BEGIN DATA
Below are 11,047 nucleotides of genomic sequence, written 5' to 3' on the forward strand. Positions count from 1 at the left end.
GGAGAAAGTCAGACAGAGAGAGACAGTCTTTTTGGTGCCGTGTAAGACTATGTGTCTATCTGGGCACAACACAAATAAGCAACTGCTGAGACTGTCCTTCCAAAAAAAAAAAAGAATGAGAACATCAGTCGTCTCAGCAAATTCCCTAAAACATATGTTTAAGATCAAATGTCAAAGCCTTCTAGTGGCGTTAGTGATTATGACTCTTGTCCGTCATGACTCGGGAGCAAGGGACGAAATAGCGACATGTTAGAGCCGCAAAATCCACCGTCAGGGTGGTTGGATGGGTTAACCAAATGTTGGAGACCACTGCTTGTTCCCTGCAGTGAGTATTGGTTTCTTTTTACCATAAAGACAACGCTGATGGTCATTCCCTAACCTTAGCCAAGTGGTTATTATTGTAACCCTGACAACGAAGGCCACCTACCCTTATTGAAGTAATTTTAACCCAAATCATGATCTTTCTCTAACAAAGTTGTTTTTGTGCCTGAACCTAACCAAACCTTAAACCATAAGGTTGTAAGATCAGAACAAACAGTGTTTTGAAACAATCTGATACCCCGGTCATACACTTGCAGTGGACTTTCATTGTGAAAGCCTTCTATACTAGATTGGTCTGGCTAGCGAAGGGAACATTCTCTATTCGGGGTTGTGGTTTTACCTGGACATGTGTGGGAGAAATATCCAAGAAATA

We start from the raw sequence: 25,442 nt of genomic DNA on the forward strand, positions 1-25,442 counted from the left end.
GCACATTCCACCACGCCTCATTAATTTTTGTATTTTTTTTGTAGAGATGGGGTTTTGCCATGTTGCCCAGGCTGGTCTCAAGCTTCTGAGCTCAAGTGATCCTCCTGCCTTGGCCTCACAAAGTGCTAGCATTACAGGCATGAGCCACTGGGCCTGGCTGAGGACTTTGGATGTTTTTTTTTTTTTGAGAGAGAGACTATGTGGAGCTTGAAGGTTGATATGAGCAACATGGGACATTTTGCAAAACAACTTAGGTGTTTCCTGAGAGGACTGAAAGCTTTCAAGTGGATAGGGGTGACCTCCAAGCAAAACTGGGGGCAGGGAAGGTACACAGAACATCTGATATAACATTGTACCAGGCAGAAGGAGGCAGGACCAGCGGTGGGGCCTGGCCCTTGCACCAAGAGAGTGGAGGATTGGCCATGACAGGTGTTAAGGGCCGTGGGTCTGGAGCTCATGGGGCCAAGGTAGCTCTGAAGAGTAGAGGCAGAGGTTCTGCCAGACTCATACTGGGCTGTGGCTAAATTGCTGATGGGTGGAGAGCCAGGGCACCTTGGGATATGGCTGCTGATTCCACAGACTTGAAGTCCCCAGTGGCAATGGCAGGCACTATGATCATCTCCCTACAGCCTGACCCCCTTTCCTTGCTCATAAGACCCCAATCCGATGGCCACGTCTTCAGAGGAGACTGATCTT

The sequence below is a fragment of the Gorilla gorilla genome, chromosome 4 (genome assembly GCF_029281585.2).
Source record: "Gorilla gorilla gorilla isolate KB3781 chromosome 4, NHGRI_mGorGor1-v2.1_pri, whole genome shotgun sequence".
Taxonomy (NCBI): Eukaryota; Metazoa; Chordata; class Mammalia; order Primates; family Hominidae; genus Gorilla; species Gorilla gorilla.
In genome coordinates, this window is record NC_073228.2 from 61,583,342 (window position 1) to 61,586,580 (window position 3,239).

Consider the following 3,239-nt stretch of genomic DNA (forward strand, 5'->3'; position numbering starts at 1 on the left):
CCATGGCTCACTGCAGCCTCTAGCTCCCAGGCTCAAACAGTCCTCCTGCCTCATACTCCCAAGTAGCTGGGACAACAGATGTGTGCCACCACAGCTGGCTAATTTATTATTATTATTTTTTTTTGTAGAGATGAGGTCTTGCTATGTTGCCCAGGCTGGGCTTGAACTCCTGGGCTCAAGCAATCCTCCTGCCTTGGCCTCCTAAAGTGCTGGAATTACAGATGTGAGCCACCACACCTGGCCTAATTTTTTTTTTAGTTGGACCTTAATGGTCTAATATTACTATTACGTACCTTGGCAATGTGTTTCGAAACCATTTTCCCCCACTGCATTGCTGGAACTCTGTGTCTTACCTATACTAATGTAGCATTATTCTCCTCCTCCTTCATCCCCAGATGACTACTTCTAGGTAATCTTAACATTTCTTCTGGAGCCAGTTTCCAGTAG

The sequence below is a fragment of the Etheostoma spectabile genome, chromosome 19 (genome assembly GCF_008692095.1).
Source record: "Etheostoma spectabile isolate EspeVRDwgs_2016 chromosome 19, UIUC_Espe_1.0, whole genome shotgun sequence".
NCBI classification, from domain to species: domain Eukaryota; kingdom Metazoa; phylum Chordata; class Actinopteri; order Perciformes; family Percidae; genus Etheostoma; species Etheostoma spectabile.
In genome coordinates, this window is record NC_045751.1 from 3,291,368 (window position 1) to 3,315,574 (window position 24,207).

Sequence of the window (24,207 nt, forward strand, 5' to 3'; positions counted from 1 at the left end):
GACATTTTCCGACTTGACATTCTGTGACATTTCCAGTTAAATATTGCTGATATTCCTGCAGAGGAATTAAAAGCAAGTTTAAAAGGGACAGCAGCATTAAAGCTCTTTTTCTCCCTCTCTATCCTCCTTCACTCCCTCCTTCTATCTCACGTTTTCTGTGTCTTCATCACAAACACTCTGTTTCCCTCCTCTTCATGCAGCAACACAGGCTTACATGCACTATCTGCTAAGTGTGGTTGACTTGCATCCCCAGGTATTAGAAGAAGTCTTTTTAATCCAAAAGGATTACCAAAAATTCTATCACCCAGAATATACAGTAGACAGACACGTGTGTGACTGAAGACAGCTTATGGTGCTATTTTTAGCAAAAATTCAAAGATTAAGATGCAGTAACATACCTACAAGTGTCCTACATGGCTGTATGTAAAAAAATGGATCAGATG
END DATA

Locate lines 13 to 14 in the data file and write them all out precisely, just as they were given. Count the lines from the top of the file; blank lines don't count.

NCBI classification, from domain to species: domain Eukaryota; kingdom Metazoa; phylum Chordata; class Actinopteri; order Perciformes; family Percidae; genus Etheostoma; species Etheostoma spectabile.
In genome coordinates, this window is record NC_045751.1 from 3,291,368 (window position 1) to 3,315,574 (window position 24,207).